Research Programs: Fellowships for University Teachers

Period of Performance

8/1/2010 - 6/30/2011

Funding Totals

$50,400.00 (approved)
$46,200.00 (awarded)

The Making of a Colonial Ruling Class: The Hispanic Elite in Merida, Yucatan, 1700-1730

FAIN: FA-55333-10

Robert W. Patch
Regents of the University of California, Riverside (Riverside, CA 92521-0001)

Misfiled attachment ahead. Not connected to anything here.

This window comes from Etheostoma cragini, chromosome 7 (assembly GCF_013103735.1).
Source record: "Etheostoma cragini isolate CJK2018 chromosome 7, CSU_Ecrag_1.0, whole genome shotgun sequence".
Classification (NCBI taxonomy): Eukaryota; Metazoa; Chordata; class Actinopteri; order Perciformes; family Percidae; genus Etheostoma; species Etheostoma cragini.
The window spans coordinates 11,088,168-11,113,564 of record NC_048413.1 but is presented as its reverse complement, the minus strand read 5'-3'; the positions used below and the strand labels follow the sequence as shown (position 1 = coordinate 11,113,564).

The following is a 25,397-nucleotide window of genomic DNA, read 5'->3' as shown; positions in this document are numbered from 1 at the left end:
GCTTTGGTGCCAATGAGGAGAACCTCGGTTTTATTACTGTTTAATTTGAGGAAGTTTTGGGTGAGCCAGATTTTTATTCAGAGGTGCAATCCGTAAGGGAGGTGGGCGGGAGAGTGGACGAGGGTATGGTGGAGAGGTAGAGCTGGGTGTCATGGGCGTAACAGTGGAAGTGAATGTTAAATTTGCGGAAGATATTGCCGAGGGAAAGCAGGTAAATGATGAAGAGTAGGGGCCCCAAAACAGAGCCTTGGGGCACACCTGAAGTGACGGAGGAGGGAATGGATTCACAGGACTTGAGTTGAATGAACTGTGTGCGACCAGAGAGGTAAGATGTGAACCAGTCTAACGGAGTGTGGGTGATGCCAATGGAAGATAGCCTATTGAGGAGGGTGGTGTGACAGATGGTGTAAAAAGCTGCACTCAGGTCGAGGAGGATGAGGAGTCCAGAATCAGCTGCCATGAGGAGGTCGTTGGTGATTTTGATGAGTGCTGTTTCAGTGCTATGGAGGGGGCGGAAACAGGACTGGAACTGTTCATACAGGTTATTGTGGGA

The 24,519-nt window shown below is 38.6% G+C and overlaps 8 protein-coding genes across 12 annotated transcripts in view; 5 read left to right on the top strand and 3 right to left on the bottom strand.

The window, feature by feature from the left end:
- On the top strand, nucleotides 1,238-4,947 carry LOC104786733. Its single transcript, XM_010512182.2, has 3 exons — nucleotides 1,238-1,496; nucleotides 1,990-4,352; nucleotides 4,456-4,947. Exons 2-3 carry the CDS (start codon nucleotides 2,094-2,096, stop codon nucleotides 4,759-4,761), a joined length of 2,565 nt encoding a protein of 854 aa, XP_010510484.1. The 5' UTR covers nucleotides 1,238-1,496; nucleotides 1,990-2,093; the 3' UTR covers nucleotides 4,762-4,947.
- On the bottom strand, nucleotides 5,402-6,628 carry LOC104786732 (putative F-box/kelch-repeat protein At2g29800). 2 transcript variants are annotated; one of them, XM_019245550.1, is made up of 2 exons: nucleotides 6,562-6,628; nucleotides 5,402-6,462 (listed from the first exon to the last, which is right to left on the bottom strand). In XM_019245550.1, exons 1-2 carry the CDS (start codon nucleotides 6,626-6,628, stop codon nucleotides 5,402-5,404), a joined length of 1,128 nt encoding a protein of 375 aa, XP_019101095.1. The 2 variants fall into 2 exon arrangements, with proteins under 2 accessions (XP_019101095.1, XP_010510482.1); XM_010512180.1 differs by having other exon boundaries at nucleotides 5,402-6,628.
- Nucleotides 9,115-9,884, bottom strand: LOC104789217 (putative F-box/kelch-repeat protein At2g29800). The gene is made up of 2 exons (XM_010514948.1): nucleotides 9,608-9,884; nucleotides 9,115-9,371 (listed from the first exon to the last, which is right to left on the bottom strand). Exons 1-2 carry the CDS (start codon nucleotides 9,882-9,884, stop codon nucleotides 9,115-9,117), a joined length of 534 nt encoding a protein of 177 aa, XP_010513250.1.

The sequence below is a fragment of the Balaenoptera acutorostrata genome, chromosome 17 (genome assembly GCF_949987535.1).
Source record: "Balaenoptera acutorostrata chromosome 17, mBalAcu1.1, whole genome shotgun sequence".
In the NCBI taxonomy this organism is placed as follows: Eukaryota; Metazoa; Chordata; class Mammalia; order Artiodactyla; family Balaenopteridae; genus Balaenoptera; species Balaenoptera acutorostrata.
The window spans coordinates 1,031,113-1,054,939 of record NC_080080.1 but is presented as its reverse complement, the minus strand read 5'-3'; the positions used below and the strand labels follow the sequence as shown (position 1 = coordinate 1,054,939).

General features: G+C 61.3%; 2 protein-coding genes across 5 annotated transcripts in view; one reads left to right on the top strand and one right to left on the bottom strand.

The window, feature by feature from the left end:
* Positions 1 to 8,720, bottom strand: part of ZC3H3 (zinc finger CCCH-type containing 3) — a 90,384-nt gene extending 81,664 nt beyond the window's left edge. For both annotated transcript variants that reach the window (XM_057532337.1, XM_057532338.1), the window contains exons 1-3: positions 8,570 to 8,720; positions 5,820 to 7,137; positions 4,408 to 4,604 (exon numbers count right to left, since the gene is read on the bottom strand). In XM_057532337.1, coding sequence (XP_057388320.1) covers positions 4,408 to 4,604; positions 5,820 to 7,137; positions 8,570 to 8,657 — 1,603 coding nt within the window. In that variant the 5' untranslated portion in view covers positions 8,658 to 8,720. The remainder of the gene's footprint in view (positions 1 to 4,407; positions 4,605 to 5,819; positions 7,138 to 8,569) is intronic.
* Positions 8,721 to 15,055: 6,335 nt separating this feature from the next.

Since societies must reproduce themselves not only biologically but also socially, economically, politically and culturally, it is important to understand how this process of reproduction actually worked in the past. I propose to do so by studying the entire social, economic, political, and cultural elite in one place over several decades. The place is Merida, Yucatan, a secondary city of New Spain that was the administrative capital of a province and the episcopal see of a diocese. The time period is the first three decades of the eighteenth century, when the economy was unstable because of war and piracy and when periodic epidemics killed a significant proportion of the elite. Those who died had to be replaced, and they had to be replaced quickly; there was no time to wait for surviving children to grow up and take the place of their deceased parents. The time and place chosen thus will allow me to study in detail how new people moved into the elite while others were denied entry.